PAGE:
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The Coming Chinese Crash?

Steven Goldberg

It's a matter of when, not if. And when things turn sour, we'll feel it here in the U.S.



I believe the Chinese stock market is primed for a crash. The question is how a crash will impact the blistering Chinese economy, as well as markets and economies around the world, including those of the U.S. I expect substantial global ripples -- and problems in China.

When I say Chinese stock market, I mean the market that Chinese residents -- and only a few outsiders -- can invest in. These are Chinese "A" Shares. Market tumbles can be contagious, as we learned again on February 27, when the Shanghai A shares plunged 8.8%, touching off a 416-point fall in the Dow Jones industrial average.

The Shanghai market is a thing to behold. Since January 2006 through June 11, it has soared 248%. Chinese investors are reportedly opening 350,000 new brokerage accounts per day, compared with a total of 3 million all of last year. James Stack, president of InvestTech Research, a Whitefish, Mont., advisory firm, visited a Chinese textile factory recently and heard a worker bragging about her stock-market profits.

Chinese stocks aren't much like U.S. stocks. The government owns big stakes in almost all the companies. The kind of reporting and accounting transparency we're accustomed to in the U.S. and other developed nations is absent in mainland China. Yet some of the A shares have gone public in the U.S. in the form of American Depositary Receipts that trade on Nasdaq. If you own of these, I suggest you sell now.

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"People don't realize they have the state to deal with," says David Herro, manager of Oakmark International fund (symbol OAKIX), which currently owns no Chinese stocks. "Frequently, the state makes some very big decisions, and these may or may not be in your interest."

Then there's the little matter of value. Based on analysts' estimated 2007 profits, price-earnings ratios average 37 -- which is about double the P/Es of the Hong Kong Hang Seng index, even though both indexes hold many of the same companies. The Hong Kong market is where most foreigners invest, and it has risen less than 5% this year.

It's not just that the A shares -- with a total market value of $2.5 trillion, or more than is in all household bank accounts -- impact China's economy directly. A shares are also symptomatic of the Chinese economy as a whole, which is growing more than 10% annually (in real, inflation-adjusted terms) -- a torrid rate that even the government says is unsustainable.

But tapping on the brakes hasn't worked so far, either for the economy or the market. "If China doesn't slow its growth, how long does it go on, and does it become a serious risk to the financial system?" asks Mark Headley, manager of Matthews Pacific Tiger fund (MAPTX), my favorite Asia fund. "Do the banks continue to loan billions to white elephant projects that line the pockets of politicians?"

A veteran analyst of Asian markets, Headley says the big provinces and cities of China operate almost independently of the central government: "You have serious misallocation of capital. How does the central government reassert some authority, and say, 'You can't all build ten five-star hotels at the same time'? We all know how this ends. The government is trying to rein in spending, particularly on provincial ego projects, but it's having a real problem."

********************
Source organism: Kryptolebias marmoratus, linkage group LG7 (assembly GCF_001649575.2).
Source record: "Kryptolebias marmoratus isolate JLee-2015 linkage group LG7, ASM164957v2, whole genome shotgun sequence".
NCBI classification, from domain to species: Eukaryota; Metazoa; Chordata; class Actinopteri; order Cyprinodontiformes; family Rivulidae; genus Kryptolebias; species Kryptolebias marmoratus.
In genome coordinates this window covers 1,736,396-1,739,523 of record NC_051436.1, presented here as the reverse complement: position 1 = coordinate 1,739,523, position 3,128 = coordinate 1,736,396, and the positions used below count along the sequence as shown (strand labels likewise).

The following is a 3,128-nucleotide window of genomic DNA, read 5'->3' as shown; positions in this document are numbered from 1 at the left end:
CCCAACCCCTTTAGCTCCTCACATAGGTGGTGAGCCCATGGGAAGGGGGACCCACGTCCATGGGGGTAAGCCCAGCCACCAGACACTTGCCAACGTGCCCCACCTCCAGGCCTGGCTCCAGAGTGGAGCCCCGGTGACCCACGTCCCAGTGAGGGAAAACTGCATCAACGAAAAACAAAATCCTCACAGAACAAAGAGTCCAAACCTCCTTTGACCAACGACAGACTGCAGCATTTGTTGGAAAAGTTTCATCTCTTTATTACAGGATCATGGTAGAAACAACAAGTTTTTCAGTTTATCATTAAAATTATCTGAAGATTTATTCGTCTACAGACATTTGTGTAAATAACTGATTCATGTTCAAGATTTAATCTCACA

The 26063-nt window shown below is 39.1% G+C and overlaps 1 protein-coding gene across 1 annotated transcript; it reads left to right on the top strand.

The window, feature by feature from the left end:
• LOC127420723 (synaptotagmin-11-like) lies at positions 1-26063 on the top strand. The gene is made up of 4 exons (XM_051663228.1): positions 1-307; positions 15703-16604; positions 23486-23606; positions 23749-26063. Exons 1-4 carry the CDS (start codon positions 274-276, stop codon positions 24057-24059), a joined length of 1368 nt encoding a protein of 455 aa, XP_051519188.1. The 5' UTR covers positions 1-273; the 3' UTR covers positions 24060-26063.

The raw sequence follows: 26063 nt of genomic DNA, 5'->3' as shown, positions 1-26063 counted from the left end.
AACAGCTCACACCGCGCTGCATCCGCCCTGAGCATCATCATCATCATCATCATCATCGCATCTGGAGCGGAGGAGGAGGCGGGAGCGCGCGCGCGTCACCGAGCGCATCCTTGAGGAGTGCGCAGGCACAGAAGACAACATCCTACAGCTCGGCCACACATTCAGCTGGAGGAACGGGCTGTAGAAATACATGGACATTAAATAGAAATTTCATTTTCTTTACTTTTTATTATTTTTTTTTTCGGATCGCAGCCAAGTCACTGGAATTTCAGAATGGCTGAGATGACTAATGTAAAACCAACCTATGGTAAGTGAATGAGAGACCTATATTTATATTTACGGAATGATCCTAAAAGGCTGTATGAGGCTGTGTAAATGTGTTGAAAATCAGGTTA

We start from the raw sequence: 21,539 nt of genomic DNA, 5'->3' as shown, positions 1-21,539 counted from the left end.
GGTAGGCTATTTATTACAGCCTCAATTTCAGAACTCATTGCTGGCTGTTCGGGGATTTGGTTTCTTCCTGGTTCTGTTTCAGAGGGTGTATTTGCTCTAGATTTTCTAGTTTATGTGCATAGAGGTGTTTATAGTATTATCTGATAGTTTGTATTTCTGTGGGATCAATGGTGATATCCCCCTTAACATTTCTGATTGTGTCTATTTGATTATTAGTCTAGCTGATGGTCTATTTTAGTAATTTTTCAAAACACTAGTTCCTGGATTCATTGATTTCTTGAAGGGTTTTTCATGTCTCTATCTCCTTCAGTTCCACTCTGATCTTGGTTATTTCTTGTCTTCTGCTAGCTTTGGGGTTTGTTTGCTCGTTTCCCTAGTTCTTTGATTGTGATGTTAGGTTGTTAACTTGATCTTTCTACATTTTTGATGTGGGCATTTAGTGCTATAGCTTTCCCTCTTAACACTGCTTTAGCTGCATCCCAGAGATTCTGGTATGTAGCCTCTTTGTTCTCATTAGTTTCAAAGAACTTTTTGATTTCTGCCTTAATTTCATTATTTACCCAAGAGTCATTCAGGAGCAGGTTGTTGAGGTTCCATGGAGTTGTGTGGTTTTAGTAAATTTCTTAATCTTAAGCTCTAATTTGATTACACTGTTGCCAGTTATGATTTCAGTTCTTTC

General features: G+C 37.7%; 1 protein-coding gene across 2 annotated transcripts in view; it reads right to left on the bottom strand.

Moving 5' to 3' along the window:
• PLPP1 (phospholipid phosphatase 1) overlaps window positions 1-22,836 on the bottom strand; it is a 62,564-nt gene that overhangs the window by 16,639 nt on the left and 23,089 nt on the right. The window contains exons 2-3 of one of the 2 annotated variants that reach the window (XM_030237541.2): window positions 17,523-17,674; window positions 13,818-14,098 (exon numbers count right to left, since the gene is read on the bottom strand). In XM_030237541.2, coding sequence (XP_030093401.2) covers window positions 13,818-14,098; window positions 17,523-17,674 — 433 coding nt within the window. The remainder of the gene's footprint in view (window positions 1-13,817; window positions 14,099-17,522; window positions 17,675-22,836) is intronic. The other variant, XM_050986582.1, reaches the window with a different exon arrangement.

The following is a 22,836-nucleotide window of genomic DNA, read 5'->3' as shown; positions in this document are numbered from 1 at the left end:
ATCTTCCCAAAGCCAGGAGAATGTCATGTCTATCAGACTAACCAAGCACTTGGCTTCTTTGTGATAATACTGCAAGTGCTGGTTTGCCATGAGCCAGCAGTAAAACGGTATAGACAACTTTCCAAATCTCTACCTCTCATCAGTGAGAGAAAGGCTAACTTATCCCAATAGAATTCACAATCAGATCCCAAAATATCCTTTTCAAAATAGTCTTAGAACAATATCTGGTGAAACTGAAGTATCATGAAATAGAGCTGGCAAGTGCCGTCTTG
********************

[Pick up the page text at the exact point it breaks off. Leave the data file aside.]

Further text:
As far as stocks, Headley says it's hard to predict when the day of reckoning will come. Compared with Japan, which hit a peak in 1989 before falling into a bear market that lasted until 2003, Chinese A shares look downright cheap. The P/E ratio of the Nikkei index hit 78 before it collapsed. More important, Japanese growth was slowing when the fall began.

When the Chinese crash occurs and the economy slows, the crucial question is how the country reacts politically. "A soft landing with a gradual move to a pluralistic political society would be awesome, but that's a lot to ask for," Headley says. Indeed. What's unclear is whether the Chinese government has the tools to manage a soft landing at all. "The Chinese economy is ripe for a pullback," says Oakmark International's Herro.

How much does it spread?

Don't bet on a Chinese economic recession without global repercussions. China produces an immense amount of goods for the rest of the world, especially the U.S., and has served as a remarkable damper on inflation because of its low production costs, which enables it to sell low-priced goods. A Chinese consumer class is rapidly emerging, hungry for goods and services from the U.S. and elsewhere. Then there's the U.S. Treasury market. China's holdings of Treasuries are a huge factor in continued low interest rates in the U.S.

The bottom line: This is no time to be a hero in Asian stocks -- or in any emerging-markets stocks, for that matter. I'd certainly stay away from any China-only funds and stocks. Because the long-term growth story for China and other emerging markets is so compelling, I'd still suggest putting 5% of your stock money in a diversified emerging-markets stock fund. But before you buy such a fund, check the holdings of your broad-based foreign stock funds first. You may have all the emerging-markets stocks you need.

As for specific funds, T. Rowe Price Emerging Markets Stock (PRMSX) is a terrific way to invest in this risky sector. And Matthews Pacific Tiger is probably the best way to invest just in Asia, although it has more than 25% of assets in Hong Kong-listed stocks.

Steven T. Goldberg (bio) is an investment adviser and freelance writer.




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